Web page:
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Who Wins During Stagflation?

Jim Collins is baffled by the markets' reaction to the latest U.S. non-farm payrolls report.

TheStreet’s Jim Collins took no prisoners with Friday’s new job report.

For the record, the U.S. labor market added 194,00 jobs for the month, which underperformed economists’ expectations. On the upside, the nation’s unemployment rate slipped four-tenths to a pandemic era low of 4.8 percent, with the number of unemployed persons falling by 710,000 to a still-elevated 7.7 million.

Collins sees the report as an unmitigated disaster.

“We are in the Bizarro World,” Collins wrote recently on Real Money. “This morning's [Friday’s] job report was an absolute stinker. Huge miss on the headline payroll number, weak participation rate, which flattens the unemployment percentage, and the grinding increases in wages that are true of every major corporate cost these days....The conclusion is simple – stagflation.”

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Friday morning, when stocks were up modestly, the yield on the 10-year UST had also jumped sharply, which appears contradictory. “The weaker than expected jobs report - as Jim Cramer always notes, non-farm payrolls is THE most important data of any month - and stocks rise and bonds fall,” Collins said. “What is going on here?”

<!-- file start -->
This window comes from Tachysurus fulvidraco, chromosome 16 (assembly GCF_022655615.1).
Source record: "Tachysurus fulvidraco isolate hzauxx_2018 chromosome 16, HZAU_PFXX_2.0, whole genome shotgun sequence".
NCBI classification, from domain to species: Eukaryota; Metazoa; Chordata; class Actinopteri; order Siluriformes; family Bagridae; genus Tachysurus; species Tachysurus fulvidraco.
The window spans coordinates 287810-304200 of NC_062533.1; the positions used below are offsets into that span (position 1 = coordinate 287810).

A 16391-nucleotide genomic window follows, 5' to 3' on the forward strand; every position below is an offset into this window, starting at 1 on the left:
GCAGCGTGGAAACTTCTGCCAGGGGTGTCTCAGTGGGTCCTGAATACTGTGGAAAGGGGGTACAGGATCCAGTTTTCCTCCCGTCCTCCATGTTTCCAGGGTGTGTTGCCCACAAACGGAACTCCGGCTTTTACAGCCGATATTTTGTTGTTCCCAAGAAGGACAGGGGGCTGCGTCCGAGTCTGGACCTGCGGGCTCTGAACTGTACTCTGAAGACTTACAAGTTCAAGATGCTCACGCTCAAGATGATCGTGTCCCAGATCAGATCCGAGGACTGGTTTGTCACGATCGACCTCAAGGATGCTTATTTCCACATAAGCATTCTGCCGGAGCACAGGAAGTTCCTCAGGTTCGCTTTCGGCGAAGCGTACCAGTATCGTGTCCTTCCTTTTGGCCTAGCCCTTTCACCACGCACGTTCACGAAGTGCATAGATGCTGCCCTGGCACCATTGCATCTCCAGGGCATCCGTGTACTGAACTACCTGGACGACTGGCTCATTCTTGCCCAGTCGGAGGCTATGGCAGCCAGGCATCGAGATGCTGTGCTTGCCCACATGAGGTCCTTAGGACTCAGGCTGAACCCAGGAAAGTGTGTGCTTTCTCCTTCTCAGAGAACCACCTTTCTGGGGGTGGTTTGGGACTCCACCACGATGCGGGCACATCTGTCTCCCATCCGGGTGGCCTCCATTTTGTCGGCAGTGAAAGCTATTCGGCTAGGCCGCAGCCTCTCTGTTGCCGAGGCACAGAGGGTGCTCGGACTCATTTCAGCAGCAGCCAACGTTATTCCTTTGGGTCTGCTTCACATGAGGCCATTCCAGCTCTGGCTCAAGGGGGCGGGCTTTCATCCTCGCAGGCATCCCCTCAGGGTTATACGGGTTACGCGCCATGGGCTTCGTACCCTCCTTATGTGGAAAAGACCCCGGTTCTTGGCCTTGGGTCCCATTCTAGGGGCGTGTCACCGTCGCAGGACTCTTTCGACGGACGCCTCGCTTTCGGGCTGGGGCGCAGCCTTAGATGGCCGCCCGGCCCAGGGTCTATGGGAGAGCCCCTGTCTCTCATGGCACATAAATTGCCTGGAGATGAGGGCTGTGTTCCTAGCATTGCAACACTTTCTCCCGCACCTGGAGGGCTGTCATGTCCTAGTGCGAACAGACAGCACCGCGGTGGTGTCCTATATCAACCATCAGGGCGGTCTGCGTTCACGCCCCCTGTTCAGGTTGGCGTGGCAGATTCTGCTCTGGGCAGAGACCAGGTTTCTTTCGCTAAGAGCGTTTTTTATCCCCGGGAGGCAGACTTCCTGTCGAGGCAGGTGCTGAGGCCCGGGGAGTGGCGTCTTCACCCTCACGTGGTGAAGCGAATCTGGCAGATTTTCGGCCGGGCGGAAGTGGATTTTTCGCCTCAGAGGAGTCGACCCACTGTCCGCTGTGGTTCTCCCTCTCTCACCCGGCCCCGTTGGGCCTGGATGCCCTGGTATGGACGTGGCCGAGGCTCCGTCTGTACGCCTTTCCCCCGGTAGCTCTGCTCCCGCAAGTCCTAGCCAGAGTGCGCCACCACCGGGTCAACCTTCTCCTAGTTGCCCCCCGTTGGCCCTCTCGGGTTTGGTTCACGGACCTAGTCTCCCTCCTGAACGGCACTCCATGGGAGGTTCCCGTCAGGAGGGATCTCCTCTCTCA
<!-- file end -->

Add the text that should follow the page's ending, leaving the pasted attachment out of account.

“On such a disappointing print, stocks should be falling, and bonds should be rising (yields falling),” he said. “But the opposite is occurring. I attribute that to the weird cult of Janet and Jerome that has enveloped Wall Street. Janet and Jerome have never created a job. She's a long-time government functionary, and his background is in private equity, which typically destroys more jobs at acquired companies than it creates.”

“But that's who we worship these days – it’s such nonsense.”

While the S&P 500 did eventually end Friday modestly lower, the truth, according to Collins, is that the U.S economy is gripped by a case of stagflation not seen since the 1970s. “That may help stocks on a nominal basis, but on a real basis it really only helps companies that benefit from inflation,” Collins said. “Commodities and lightly-processed commodities, such as fertilizers. And the shippers of those commodities, both energy and dry bulk.”

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